So, after our grand plans ground to a halt and we screeched to a halt on the edge of the cliff, we found ourselves asking – what now? If we truly are in this liminal, threshold space, then how do we best live our days? How do we best serve? In short – what do we do?
|The veg beds take shape...|
Fern: The weather has been kind. We have a garden. We live surrounded by fields and hills on the outskirts of Machynlleth. The local community has been amazing. We now have a WhatsApp group in our local village. In our little community at home, we have spent time digging, pulling out the weeds, raking out the stones, preparing the ground. Like many lucky enough to have access to outdoor space, we have been planting and tending. We have dug a big vegetable bed, we have created a fruit bed, we have even made a rock garden with all the stones we have heaved out of the earth in the process of tilling the soil. There feels something good about this. Pulling out the weeds, hands in the earth, planting seeds, watering them; pulling out the weeds, hands in the earth, planting seeds, watering them…There is much birdlife in the garden. The primroses are in full bloom. The leaves of the foxgloves are getting fatter ready for anchoring the great pink wands of May.I am reading a 14th Century Gnostic text called ‘The Cloud of Unknowing’ written anonymously during the time of The Black Death and the Hundred Years War. I was drawn to the title and felt it prescient for the times. In it the author writes about what he calls the ‘Actives’ and the ‘Contemplatives’...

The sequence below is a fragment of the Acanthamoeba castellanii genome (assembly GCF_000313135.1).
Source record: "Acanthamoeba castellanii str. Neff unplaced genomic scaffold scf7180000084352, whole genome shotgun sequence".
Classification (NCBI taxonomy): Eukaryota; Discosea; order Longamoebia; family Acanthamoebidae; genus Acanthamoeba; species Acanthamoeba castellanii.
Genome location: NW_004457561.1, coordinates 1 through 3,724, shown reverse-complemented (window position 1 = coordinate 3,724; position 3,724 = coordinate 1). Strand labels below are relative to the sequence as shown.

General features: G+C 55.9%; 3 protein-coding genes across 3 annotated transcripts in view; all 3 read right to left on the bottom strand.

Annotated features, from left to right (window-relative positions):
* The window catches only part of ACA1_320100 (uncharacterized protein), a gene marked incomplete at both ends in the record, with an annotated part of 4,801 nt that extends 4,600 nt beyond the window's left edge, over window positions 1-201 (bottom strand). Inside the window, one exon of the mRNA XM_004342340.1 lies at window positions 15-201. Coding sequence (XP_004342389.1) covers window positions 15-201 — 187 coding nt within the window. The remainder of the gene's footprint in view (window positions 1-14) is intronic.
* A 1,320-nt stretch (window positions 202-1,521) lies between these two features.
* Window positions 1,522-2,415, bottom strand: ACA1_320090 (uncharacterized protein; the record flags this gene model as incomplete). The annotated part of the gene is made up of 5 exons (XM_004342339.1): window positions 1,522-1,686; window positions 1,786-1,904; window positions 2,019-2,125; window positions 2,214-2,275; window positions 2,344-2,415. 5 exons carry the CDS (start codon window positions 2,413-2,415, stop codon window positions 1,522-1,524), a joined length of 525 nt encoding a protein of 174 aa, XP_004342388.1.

|Primroses in bloom|
“Actives, Actives! Be as busy as you can…But don’t interfere with my contemplatives. You don’t know what is happening to them. Leave them to their ‘sitting’ and ‘resting’…”
The author seems to be implying that something important is going on beneath the surface with those who do not or who are not necessarily able to be outwardly active. If you can carry on your work and livelihood online, fine. If you are called to the front-line to serve, I thank you. If you are minding and looking after the needs of those in your care, this is important work. And if you are called to, or are able to do ‘nothing’, then this too is important work which needs doing on behalf of all of us during these times. Watch, witness, plan nothing, be with uncertainty, welcome the Cloud of Unknowing.
I have been meditating on what it means to have a productive day in these times. We are advised by many psychologists to put structures in place to support mental health and well-being. I also feel it is important to honour the broken shards of a life which had or held meaning. If we are in a rite of passage, this is the Severance not the Incorporation. If we are in a Descent Myth, we are in the dark.